Sims v. First American Property & Casualty Insurance Company et al, No. 1:2016cv00870 - Document 35 (D.N.M. 2017)

Court Description: MEMORANDUM OPINION AND ORDER by District Judge William P. Johnson GRANTING IN PART AND DENYING IN PART 10 Defendant Robert Dalton's 12(b)(6) Motion to Dismiss Counts I, V and IX of Plaintiff's Complaint; and GRANTING IN PART AND DENYING IN PART 11 Defendant Michael Hendrickson's 12(b)(6) Motion to Dismiss Counts I, V and IX of Plaintiff's Complaint. (mag)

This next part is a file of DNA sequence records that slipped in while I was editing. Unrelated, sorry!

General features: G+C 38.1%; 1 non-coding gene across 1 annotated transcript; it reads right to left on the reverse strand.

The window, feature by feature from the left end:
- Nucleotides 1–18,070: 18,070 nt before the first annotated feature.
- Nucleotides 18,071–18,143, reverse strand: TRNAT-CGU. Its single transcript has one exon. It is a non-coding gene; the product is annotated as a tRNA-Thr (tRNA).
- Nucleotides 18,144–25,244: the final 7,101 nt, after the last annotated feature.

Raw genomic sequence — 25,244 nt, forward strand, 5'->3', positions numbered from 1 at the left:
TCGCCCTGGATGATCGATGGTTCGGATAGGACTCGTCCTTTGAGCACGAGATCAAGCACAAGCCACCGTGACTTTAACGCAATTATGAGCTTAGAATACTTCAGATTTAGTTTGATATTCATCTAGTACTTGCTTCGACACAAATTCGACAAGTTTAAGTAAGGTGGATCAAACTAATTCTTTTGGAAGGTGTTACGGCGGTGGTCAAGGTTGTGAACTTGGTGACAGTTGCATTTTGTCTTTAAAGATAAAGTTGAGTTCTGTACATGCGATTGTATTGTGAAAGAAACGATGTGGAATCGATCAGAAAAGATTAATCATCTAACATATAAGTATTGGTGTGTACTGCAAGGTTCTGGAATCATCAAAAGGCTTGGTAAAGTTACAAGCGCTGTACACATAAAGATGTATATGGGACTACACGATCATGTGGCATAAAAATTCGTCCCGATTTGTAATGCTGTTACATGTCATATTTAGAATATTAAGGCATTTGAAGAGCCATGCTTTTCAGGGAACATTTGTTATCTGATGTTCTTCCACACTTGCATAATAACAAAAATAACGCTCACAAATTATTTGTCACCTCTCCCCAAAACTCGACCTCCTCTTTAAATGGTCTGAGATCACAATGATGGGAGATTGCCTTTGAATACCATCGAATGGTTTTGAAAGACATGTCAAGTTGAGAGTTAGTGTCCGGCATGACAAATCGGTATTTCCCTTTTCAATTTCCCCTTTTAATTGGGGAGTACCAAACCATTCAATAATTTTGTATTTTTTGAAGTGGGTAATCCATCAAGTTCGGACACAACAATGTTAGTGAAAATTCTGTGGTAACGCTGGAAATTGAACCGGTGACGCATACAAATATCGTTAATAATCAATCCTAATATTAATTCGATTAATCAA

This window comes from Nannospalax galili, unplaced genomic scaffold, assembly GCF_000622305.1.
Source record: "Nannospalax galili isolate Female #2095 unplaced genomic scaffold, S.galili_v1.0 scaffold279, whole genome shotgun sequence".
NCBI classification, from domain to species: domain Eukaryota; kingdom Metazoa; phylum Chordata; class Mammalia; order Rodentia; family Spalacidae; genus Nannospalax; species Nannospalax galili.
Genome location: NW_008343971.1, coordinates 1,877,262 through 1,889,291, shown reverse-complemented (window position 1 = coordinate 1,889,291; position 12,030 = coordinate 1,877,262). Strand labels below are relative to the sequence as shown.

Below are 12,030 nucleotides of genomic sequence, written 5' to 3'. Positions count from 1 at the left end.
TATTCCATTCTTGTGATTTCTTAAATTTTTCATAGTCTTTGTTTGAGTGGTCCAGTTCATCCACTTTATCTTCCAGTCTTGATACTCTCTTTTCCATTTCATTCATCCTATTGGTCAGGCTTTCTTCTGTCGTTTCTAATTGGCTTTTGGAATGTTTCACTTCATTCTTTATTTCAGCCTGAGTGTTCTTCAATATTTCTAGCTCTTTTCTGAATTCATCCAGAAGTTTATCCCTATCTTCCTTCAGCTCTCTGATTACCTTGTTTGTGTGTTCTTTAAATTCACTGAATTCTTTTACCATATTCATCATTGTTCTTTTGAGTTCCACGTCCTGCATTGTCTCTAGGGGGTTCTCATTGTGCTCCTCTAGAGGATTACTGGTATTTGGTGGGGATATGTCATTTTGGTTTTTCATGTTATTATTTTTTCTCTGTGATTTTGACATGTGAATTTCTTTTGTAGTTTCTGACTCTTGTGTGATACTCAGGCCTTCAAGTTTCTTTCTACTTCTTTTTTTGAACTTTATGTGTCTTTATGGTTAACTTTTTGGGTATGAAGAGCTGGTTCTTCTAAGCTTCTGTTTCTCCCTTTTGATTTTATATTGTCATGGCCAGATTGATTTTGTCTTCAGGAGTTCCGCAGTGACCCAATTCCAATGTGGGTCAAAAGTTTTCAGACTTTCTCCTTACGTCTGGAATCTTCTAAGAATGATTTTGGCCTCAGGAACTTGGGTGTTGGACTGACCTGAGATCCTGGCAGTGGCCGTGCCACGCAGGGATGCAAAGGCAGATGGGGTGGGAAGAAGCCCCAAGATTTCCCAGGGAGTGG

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IN THE UNITED STATES DISTRICT COURT FOR THE DISTRICT OF NEW MEXICO ______________________ TIMOTHY J. SIMS, Plaintiff, v. No. 1:16-cv-00870-WJ-KBM FIRST AMERICAN PROPERTY & CASUALTY INSURANCE COMPANY, ROBERT DALTON, and MICHAEL HENDRICKSON, Defendants. MEMORANDUM OPINION AND ORDER GRANTING IN PART and DENYING IN PART DEFENDANTS’ MOTION TO DISMISS COUNTS I, V AND IX THIS MATTER comes before the Court upon the following motions: Defendant Robert Dalton’s 12(b)(6) Motion to Dismiss Counts I, V and IX of Plaintiff’s Complaint, filed November 7, 2016 (Doc. 10); and Defendant Michael Hendrickson’s 12(b)(6) Motion to Dismiss Counts I, V and IX of Plaintiff’s Complaint, filed November 7, 2016 (Doc. 11). On December 12, 2014, Plaintiff’s home and other property were damaged in a fire (“the fire”). In this case, Plaintiff sues his home insurer, First American Property & Casualty Insurance Company (“First American”) and two employees of First American for breach of contract and other state law claims after the fire. This Court has diversity jurisdiction over the case. See Compl., ¶¶1-4. Having reviewed the parties’ briefs and applicable law, the Court finds that Defendants’ motions are granted in that neither Defendant Dalton nor Defendant Hendrickson can be personally liable to Plaintiff under Counts I, V and IX, but the motions are 1 denied in that the facts alleged against these Defendants are pertinent to Plaintiff’s claims against First American. BACKGROUND At the time of the fire, Plaintiff (or “Mr. Sims”) was insured by First American under a policy (“Policy,” attached as Exhibit A to Complaint). The Policy was a renewal of a previous policy, meaning that Plaintiff had paid premiums to First American for past coverage in addition to the premiums for this Policy. Mr. Sims paid additional consideration for endorsements to the standard form of First American’s insurance policy, one endorsement described as “Eagle Premier Coverage” and which included $1 million of available coverage in the event of compensable loss as well as the following pertinent provisions: 150% replacement cost coverage on your dwelling in the event of a total loss; 20% more person property coverage; 100% replacement coverage on personal property; Additional coverage and limits are increased on nine types of valuable property [and] 10% more coverage to bring your home up to code in the event of a total loss. Compl., ¶¶31. According to the Complaint, Robert Dalton (“Dalton”) was the Vice President of Claims at First American and actively participated in claims handling and claims decision-making processes regarding Plaintiff’s fire-related claims. As such, he had the supervisory and managerial authority to make decisions on behalf of First American. Defendant Michael Hendrickson (“Hendrickson”) was the claims representative assigned to handle claims in relation to fire, and was also authorized to act on behalf of First American. Compl., ¶¶35-39 Plaintiff alleges that Defendants have failed and refused to properly inspect or pay for Plaintiff’s dwelling damages including specifically but not limited to, damage to his roof and driveway. An independent inspection recommended that because the roof was so damaged by 2 fire, it required complete replacement which would cost almost $100,000. As a result of First American’s denial of the roof replacement request, the roof of the home presents a danger to Plaintiff’s family, and the residual elements left on the roof’s materials has caused the house to smell like smoke. Plaintiff claims that Defendants have acknowledged that the personal property damages are covered under the Policy yet they still have refused to pay what is owed under the Policy by applying “blatantly incorrect values” to the damaged personal property and improper limits and allowances not found in the Policy terms and by withholding recoverable replacement costs. Mr. Sims also asserts that Defendants continue to make ongoing demands for irrelevant or duplicative documentation which are clearly intended to intimidate and discourage him from pursuing his claims any further. Defendants’ alleged breach of the policy has prevented Plaintiff from fully replacing the damaged and/or destroyed property. Plaintiff has repeatedly requested replacement cost for the roof, and costs for additional living expenses and costs of moving (“pack out” and “pack in”) during the reconstruction process. Defendant denied the roof replacement requests, and failed to respond to Mr. Sims’ requests for the pack out, storage, pack in and additional living expenses, causing damages of more than $100,000 in relation to the roof claim alone. Plaintiff alleges that the fire has caused such extensive damage to the Home that it should have been entirely demolished and rebuilt, and the entire demolition and rebuild processes should have been paid under the First American Policy. Instead, First American underestimated Plaintiff’s damages in order to withhold contractually owed policy proceeds and underpaid Plaintiff’s claims in order to increase Defendants’ own corporate and personal profits. In failing 3 to pay to demolish and rebuild the home, Plaintiff asserts that First American has put its own interests ahead of the insured and has breached the terms of the Policy. Plaintiff also alleges that Defendants First American, Dalton, and Hendrickson have made material misrepresentations to him regarding the Policy benefits, claims activity, and other material aspects of the claims process, and have repeatedly and intentionally failed to provide Plaintiff with reasonable explanations of the basis relied on in the Policy for the denial of his claims. The Complaint includes the following claims: Count I: Count II: Count III: Count IV: Count V: Count VI: Count VII: Count VIII: Count IX: Breach of Contract; Violations of the Unfair Insurance Practices Act; Violations of the Unfair Practices Act; Twisting;1 Bad Faith; Fraud; Negligent Misrepresentation; Intentional Infliction of Emotional Distress; and Declaratory Judgment Defendants Dalton and Hendrickson seek dismissal of Counts I (Breach of Contract), Count V (Bad Faith) and Count IX (Declaratory Judgment). DISCUSSION To survive a motion to dismiss under Rule 12(b)(6), a complaint must contain sufficient factual matter, accepted as true, to state a claim to relief that is plausible on its face. Ashcroft v. Iqbal, 556 U.S. 662, 678 (2009) (quoting Bell Atl. Corp. v. Twombly, 550 U.S. 544, 570 (2007)). Although a court must accept all the complaint’s factual allegations as true, the same is not true of legal conclusions. Id. Mere “labels and conclusions” or “formulaic recitation[s] of the elements of a cause of action” will not suffice. Twombly, 550 U.S. at 555. “Thus, in ruling on a 1 “Twisting” is the practice of issuing, or causing to be made or issued, any written or oral statement misrepresenting or making misleading comparison as to the terms, conditions, benefits, or advantages of any policy for the purpose of inducing or attempting or tending to induce any other person to retain or otherwise deal with any policy. See NMSA 1978, §59A-16-6. 4 motion to dismiss, a court should disregard all conclusory statements of law and consider whether the remaining specific factual allegations, if assumed to be true, plausibly suggest the defendant is liable.” Kan. Penn Gaming, LLC v. Collins, 656 F.3d 1210, 1214 (10th Cir. 2011). Because the arguments contained in both motions are nearly identical, the Court addresses them together. I. Count I – Breach of Contract Both parties agree that New Mexico law applies here, since the Policy was issued to Plaintiff in New Mexico. See Butt v. Bank of Am., N.A., 477 F.3d 1171, 1179 (10th Cir. 2007) (state law applied in diversity cases “with the objective of obtaining the result that would be reached in state court”). Defendants seek the dismissal of Defendants Dalton and Hendrickson (“Dalton” and “Hendrickson”) from Counts I, V and IX because neither was a party to the insurance contract. Plaintiff concedes that neither of these Defendants were parties to the contract between First American and Mr. Sims and that neither can be held personally liable under those counts. However, Plaintiff maintains that their actions can still provide a basis for his claims for breach of contract, common law bad faith and declaratory judgment against First American because both were acting at all relevant times as agents and on behalf of the principal, First American, and that Defendants have admitted this in their Answers.2 See First American Ans., Doc. 6 at 6, ¶¶34, 37; Dalton Ans., Doc. 9 at 6, ¶34; Hendrickson Ans., Doc. 8 at 6, ¶34. There is a consensus that Dalton and Hendrickson cannot be held personally liable under Counts I, V and IX, but Defendants avoid the issue of whether their conduct can nevertheless form the basis for these claims against First American. In an apparent attempt to resolve the 2 The complaint alleged that Defendants Dalton and Hendrickson “may or may not have been acting within the scope of his employment.” Compl., ¶¶34, 37. However, the Answers clarified Defendants’ position on that issue. 5 issue without having to turn to judicial intervention, Plaintiff presented a four-page proposed stipulated order for Defendant’s review. See Ex. C (Docs. 23 & 24). Defendants reviewed the form order and submitted their revisions to Plaintiff, making minor changes to the language stating that Dalton and Hendrickson would not be held personally liable for Counts I, V and IX. 3 They also sought to completely delete language stating that the actions and omissions of Dalton and Hendrickson occurring in the course and scope of their employment “may also be the basis” for pursing the breach of contract claim in Count I or as a basis for damages in the bad faith claim and the declaratory judgment claim in Counts V and IX. Both parties are in agreement that neither Dalton nor Hendrickson can be held personally liable for a breach of the insurance contract between First American and Plaintiff. This is consistent with New Mexico law, which holds that an agent is not prone to contract liability because an “agent for a disclosed principal is not a party to any contract entered into on behalf of the principal.” Kreischer v. Armijo, 118 N.M. 671, 675 (Ct.App. 1994).4 However, Plaintiff insists that the conduct of Defendants Dalton and Hendrickson can still provide a basis for claims against their employer/principal, First American. Defendant’s only response is to argue that the issue has nothing to do with whether Dalton and Hendrickson should be dismissed from Counts I, V and IX and that language on this issue was unnecessarily included in the proposed stipulated order. New Mexico has a uniform jury instruction which states: 3 The version presented to Defendants stated that Defendants Dalton and Hendrickson “cannot be held personally liable” on the counts for breach of contract and that they cannot be held “personally liable for damages” caused as a result of any finding in Plaintiff’s favor on his claims for bad faith and declaratory judgment. . . .”. See Ex. C . Defendants modified the form order to change “cannot be held personally liable” to “are not liable.” They also sought to delete “personally” in the language dealing with the claims of bad faith and declaratory judgment. 4 In contrast, an agent may be held individually liable for his or her own tortious acts, whether or not he or she was acting for a disclosed principal. Kaveny v. MDA Enterprises, Inc., 138 N.M. 432, 437 (N.M. App. 2005) (citing Kreischer v. Armijo, 118 N.M. 671, 673 (Ct.App.1994)). 6 A corporation can act only through its officers and employees. Any act or omission of an officer or an employee of a corporation, within the scope or course of [his] [her] employment, is the act or omission of the corporation. NM UJI 13-409. In light of this instruction, the Court would put this question to Defendants: If Plaintiff cannot use the human actions or omissions of Defendants Dalton and Hendrickson as a basis for his claims against First American’s breach of contract, on what then, could Plaintiff rely? While Plaintiff is precluded under New Mexico law from pursuing individual claims against Defendant Dalton and Hendrickson for breach of contract, the Court finds that Plaintiff may rely on factual allegations concerning these two defendants, and the development of those facts, in order to pursue the breach of contract claim against their principal. II. Count V – Bad Faith Defendant contends that Plaintiff’s bad faith claim in Count V is also based upon contract and also fails as a matter of law against Defendants Dalton and Hendrickson. This case involves an insurer’s alleged failure to honor the terms of an insurance contract. New Mexico recognizes an implied duty of good faith and fair dealing between insurer and insured, and so bad faith claims brought in that context are based on contract. See Ambassador Ins. Co. v. St. Paul Fire & Marine Ins. Co., 102 N.M. 28, 30 (N.M.,1984) (“. . . under the contract of insurance, there is an implied covenant of fair dealing which creates an obligation between the parties to act in good faith”). Plaintiff recognizes that the contractual relationship at issue here is between Plaintiff and First American. In the absence of a contractual relationship between Plaintiff and these individual Defendants, there can be no implied covenant of good faith and fair dealing and thus no action for bad faith against either of them. See Paiz v. State Farm Fire and Cas. Co., 880 P.2d 300, 309 (N.M. 1994) (“Whether express or not, every contract in New Mexico imposes the 7 duty of good faith and fair dealing upon the parties in the performance and enforcement of the contract.”).5 Plaintiff concedes that he cannot maintain a bad faith claim against Dalton and Hendrickson, citing to NM JUI 13-1702 (which sets out the basis for such a claim against an insurer); but contends that the complaint is sufficiently pled to allow him to proceed against First American based on allegations concerning the actions or inactions of Defendants Dalton and Hendrickson. Defendants’ responses on this claim track their arguments for the breach of contract claim, and the Court’s findings are the same as well: Plaintiff may rely on factual allegations against First American’s employees/agents to assert a bad faith claim against First American. III. Count IX – Declaratory Judgment The Declaratory Judgment Act, NMSA 1978, §§ 44-6-1 to 44-6-15 creates no substantive rights and is strictly a procedural statute that permits enforcement of otherwise established rights, i.e. it does not create either jurisdiction or rights that do not exist by virtue of other law. See Am. Linen Supply of N.M., Inc. v. City of Las Cruces, 73 N.M. 30 (N.M. 1963) (citing Fash v. Clayton, 78 F. Supp. 359 (D.N.M. 1948)). In Count IX, Plaintiff seeks a declaration establishing that the policy issued by First American “entitled [Plaintiff] to certain coverages and payments under the Policy that are currently being denied by Defendants . . . .” See Compl., ¶ 202. It stands to reason that there is no contract between either Dalton or Hendrickson, and therefore Plaintiff cannot obtain declaratory relief against them on the contract-based claims in Counts I, V and IX. IV. Proposed Stipulated Order 5 See Wolverton v. Bullock, 35 F.Supp.2d 1278, 1281 (D.Kan. 1998) (in the absence of a contract between two individuals, there can be no implied duty of good faith that one would have owed the other, and noting other jurisdictions holding same). 8 The proposed stipulated order presented by Plaintiff’s counsel to Defendants’ counsel merits some comment. Plaintiff claims his purpose was to resolve the matter without wasting the Court’s time. Doc. 23 at 3-4. However, the Court cannot help but observe that Plaintiff could have included the necessary clarifications in the Complaint and obviated the need to generate additional pleadings to accomplish the same result. For example, Plaintiff could have identified the proper defendants for each of the nine counts, but instead asserted all claims against all Defendants. Plaintiff even expressly included Defendants Dalton and Hendrickson in the breach of contract claim in Count I: Defendants First American, Dalton, and Hendrickson’s breaches of the Policy caused Mr. Sims to suffer damages, and will continue to cause Mr. Sims to suffer damages into the future, as further described herein. Compl, ¶114 (emphasis added). However, even after having realized that he could not hold Dalton or Hendrickson personally liable for that claim, or for the other claims in Counts V and IX, Plaintiff never sought to amend the complaint to clarify that he was not asserting those claims specifically against them, but only as a basis for claims against First American. Plaintiff now asks that the Court enter the proposed stipulated order as set forth in Plaintiff’s initial version (Ex. B in Docs. 23 & 24) and that Court add a slight modification to the language pertaining to the bad faith claim. See Doc. 23 at 4 & n.1. The Court declines to do so. The sole purpose of the proposed stipulated order was to allow the parties to resolve the disputes discussed here on their own, but the time for that has come and gone. The Court has had to address the issues and has made rulings which will govern in this case. A proposed stipulated order on these issues is unnecessary and duplicative and simply moot at this point. Also, in requesting the Court to enter his version of the proposed stipulated order, Plaintiff seeks to make clarifications that should have been made as amendments to the Complaint. 9 CONCLUSION In sum, the Court finds and concludes that Defendants Dalton and Hendrickson are not proper Defendants in Count I (breach of contract), Count V (bad faith), and Count IX (declaratory judgment). However, the Court also finds that the facts asserted in those claims describing the acts or omissions of Defendants Dalton and Hendrickson are relevant to Plaintiff’s claims asserted against First American. THEREFORE, IT IS ORDERED that: (1) Defendant Robert Dalton’s 12(b)(6) Motion to Dismiss Counts I, V and IX of Plaintiff’s Complaint (Doc. 10) is GRANTED IN PART and DENIED IN PART as described in this Memorandum Opinion and Order; and (2) Defendant Michael Hendrickson’s 12(b)(6) Motion to Dismiss Counts I, V and IX of Plaintiff’s Complaint (Doc. 11) is GRANTED IN PART and DENIED IN PART as described in this Memorandum Opinion and Order. _______________________________ UNITED STATES DISTRICT JUDGE 10